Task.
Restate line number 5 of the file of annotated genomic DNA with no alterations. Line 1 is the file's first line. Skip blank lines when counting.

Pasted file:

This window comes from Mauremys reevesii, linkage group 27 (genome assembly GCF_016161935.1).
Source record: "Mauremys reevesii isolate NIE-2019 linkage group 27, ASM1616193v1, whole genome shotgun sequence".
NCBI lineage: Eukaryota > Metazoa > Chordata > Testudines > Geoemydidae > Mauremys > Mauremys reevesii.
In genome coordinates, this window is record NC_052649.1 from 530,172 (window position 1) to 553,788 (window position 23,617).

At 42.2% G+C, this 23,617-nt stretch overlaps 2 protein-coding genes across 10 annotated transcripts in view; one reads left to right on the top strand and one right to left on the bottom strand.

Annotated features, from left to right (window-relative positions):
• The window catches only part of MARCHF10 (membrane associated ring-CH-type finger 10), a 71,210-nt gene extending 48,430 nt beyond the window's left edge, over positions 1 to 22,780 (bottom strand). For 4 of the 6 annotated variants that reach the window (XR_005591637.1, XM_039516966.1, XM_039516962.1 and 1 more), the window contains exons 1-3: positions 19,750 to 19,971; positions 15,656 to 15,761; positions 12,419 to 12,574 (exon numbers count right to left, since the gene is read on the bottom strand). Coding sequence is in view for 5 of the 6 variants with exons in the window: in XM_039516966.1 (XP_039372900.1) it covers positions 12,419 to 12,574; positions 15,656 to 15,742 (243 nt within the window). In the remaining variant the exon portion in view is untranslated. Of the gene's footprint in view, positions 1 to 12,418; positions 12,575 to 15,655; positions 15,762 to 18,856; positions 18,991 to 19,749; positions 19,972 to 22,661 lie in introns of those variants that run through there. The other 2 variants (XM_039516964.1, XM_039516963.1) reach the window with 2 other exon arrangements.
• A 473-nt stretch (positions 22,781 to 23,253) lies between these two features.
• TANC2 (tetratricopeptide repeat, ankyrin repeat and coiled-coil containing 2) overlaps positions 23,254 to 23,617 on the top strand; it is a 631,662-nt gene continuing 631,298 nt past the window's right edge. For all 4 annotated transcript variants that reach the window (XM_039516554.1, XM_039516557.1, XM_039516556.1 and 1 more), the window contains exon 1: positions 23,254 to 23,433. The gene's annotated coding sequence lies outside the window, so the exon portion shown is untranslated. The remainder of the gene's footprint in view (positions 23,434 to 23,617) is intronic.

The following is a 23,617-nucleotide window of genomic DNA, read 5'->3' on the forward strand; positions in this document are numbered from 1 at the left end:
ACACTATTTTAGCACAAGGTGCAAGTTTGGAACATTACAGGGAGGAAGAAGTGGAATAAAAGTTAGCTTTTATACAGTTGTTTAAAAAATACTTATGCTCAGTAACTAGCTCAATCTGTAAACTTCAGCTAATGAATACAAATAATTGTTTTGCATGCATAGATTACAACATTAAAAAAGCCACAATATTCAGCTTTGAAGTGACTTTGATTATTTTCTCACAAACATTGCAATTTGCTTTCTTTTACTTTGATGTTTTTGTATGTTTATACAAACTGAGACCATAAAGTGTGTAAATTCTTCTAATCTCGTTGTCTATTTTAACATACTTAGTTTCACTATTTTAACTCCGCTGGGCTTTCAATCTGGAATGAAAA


At 42.2% G+C, this 23,617-nt stretch overlaps 2 protein-coding genes across 10 annotated transcripts in view; one reads left to right on the top strand and one right to left on the bottom strand.